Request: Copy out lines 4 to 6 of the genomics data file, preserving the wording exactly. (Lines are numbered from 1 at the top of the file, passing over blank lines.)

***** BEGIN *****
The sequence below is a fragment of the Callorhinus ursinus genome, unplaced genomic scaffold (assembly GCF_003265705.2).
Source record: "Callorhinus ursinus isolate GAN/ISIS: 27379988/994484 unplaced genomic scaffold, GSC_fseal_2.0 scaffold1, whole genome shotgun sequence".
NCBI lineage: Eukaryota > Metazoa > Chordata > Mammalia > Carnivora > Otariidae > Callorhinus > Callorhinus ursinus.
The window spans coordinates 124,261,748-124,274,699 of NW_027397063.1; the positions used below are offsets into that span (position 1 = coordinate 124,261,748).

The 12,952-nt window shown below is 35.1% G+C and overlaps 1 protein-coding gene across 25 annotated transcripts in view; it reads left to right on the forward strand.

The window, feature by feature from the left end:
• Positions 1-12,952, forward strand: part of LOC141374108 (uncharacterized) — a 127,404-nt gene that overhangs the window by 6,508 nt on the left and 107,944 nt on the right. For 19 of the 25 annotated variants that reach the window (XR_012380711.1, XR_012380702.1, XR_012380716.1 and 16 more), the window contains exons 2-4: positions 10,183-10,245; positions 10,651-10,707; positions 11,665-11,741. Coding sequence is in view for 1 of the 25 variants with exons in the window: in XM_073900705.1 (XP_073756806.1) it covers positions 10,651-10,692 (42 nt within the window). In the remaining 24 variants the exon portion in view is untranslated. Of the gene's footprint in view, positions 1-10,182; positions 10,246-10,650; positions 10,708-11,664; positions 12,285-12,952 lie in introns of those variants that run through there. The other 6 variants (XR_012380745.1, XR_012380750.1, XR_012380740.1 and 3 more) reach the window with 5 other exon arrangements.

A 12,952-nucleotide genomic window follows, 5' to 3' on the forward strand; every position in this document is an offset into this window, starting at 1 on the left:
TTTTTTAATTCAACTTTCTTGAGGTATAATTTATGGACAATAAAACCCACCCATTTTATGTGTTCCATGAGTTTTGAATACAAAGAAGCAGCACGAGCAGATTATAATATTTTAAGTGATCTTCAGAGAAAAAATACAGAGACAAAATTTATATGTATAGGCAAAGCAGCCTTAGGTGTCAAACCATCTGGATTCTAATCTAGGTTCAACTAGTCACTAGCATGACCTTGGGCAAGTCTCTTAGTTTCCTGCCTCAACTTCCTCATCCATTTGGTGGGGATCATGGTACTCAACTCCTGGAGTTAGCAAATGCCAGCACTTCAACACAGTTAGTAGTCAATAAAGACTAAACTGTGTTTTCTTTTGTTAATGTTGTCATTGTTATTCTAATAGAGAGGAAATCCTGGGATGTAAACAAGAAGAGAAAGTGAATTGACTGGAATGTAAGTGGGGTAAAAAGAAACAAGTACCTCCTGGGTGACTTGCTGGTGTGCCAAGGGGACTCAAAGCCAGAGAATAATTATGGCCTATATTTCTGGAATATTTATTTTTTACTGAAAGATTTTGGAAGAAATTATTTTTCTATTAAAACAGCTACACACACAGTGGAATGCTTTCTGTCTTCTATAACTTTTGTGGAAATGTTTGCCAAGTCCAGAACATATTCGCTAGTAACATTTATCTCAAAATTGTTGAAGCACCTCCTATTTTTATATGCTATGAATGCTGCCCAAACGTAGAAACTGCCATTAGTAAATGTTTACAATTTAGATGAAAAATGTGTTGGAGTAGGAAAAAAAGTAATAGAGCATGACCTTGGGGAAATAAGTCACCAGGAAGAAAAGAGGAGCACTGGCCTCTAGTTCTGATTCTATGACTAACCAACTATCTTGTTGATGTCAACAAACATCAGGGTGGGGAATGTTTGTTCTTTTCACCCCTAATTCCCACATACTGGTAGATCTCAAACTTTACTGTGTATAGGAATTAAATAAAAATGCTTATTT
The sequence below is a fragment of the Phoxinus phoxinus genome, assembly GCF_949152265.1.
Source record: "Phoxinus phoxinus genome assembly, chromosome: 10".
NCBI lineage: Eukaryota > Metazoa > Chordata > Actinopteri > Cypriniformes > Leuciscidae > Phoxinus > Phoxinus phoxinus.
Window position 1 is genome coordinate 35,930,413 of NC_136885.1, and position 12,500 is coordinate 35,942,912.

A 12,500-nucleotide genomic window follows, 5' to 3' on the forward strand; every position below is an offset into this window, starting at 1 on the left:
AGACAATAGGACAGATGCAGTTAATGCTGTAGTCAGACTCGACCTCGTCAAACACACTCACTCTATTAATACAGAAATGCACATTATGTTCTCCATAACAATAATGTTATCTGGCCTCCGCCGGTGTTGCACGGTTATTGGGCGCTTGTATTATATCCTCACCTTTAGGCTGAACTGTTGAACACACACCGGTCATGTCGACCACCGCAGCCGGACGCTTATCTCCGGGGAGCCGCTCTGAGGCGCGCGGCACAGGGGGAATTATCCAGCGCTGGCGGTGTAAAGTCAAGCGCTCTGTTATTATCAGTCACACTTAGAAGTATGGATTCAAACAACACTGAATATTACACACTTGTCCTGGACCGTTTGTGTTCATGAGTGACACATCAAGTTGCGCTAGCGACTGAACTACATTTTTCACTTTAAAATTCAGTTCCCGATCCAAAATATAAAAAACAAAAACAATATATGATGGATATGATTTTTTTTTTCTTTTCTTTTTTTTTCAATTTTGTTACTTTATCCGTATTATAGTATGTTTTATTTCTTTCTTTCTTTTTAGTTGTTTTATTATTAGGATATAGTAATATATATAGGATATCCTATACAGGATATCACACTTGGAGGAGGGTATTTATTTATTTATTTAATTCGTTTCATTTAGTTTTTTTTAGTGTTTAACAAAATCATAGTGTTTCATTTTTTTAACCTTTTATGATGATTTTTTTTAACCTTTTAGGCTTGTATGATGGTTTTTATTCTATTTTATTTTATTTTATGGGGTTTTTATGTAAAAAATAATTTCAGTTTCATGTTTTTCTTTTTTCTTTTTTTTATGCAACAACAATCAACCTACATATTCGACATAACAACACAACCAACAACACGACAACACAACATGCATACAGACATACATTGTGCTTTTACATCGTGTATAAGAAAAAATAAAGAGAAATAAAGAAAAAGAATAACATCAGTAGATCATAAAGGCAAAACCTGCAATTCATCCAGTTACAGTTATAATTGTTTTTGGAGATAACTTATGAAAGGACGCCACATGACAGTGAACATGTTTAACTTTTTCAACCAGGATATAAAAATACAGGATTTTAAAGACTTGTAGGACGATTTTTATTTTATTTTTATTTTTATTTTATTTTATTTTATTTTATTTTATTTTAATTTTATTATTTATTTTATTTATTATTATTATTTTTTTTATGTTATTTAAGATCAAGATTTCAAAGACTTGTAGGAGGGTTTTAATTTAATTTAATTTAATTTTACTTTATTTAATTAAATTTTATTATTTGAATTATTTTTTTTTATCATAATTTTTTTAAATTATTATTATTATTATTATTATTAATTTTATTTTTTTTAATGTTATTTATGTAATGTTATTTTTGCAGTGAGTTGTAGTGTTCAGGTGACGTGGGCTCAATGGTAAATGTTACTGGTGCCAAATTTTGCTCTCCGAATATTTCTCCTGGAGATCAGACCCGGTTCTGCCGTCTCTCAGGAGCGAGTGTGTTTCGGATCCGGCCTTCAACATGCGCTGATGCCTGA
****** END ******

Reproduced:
The window spans coordinates 124,261,748-124,274,699 of NW_027397063.1; the positions used below are offsets into that span (position 1 = coordinate 124,261,748).

The 12,952-nt window shown below is 35.1% G+C and overlaps 1 protein-coding gene across 25 annotated transcripts in view; it reads left to right on the forward strand.

The window, feature by feature from the left end: